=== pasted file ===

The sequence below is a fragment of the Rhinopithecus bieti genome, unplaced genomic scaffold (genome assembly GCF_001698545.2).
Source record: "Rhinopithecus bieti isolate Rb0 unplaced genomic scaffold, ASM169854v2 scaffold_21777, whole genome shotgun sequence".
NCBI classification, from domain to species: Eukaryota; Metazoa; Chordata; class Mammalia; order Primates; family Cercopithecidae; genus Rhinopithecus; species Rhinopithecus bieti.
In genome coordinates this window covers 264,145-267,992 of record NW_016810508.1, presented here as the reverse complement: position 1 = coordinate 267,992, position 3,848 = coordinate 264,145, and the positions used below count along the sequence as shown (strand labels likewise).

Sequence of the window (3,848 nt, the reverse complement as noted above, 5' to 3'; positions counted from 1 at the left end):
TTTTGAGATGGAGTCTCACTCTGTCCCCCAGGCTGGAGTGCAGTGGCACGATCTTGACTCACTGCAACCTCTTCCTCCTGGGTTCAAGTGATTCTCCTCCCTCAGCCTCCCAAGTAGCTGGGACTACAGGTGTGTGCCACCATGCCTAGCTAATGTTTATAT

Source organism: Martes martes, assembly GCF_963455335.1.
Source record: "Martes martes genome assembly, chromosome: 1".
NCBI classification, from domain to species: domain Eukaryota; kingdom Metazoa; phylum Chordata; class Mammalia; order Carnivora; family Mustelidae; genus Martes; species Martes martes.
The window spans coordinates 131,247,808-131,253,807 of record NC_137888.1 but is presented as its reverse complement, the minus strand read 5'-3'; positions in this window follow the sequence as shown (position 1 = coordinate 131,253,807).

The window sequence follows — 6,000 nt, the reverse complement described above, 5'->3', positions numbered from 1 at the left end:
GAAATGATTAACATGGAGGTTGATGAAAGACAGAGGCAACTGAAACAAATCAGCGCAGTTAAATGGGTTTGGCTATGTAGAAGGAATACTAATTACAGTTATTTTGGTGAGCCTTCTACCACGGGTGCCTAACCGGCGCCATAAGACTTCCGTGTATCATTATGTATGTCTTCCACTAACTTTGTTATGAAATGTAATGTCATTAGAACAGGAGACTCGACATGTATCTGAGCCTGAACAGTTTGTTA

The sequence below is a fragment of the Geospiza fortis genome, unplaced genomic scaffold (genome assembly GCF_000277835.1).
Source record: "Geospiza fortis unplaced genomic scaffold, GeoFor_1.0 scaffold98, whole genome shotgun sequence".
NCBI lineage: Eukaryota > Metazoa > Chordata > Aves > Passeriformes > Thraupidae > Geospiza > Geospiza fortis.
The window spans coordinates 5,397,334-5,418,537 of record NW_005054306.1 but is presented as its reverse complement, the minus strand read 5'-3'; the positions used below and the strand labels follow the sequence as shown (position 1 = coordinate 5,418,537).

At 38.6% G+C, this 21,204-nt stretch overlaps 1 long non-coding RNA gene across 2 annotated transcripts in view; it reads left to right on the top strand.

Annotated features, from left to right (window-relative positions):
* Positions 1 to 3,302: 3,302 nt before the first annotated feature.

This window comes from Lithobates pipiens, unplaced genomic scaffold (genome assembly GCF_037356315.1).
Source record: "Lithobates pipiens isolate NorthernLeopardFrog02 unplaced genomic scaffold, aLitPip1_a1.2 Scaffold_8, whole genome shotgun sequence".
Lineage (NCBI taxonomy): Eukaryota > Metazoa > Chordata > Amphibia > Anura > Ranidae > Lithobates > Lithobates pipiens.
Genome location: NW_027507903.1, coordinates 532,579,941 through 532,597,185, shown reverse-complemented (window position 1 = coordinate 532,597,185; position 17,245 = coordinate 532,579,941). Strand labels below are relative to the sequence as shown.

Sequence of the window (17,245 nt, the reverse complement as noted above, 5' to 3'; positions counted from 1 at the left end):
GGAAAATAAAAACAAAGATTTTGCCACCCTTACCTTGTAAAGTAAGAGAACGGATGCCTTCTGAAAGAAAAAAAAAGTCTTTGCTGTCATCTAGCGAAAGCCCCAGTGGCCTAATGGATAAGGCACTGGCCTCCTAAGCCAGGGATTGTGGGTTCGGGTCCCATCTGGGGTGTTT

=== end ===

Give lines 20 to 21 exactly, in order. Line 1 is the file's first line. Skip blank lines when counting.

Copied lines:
This window comes from Lithobates pipiens, unplaced genomic scaffold (genome assembly GCF_037356315.1).
Source record: "Lithobates pipiens isolate NorthernLeopardFrog02 unplaced genomic scaffold, aLitPip1_a1.2 Scaffold_8, whole genome shotgun sequence".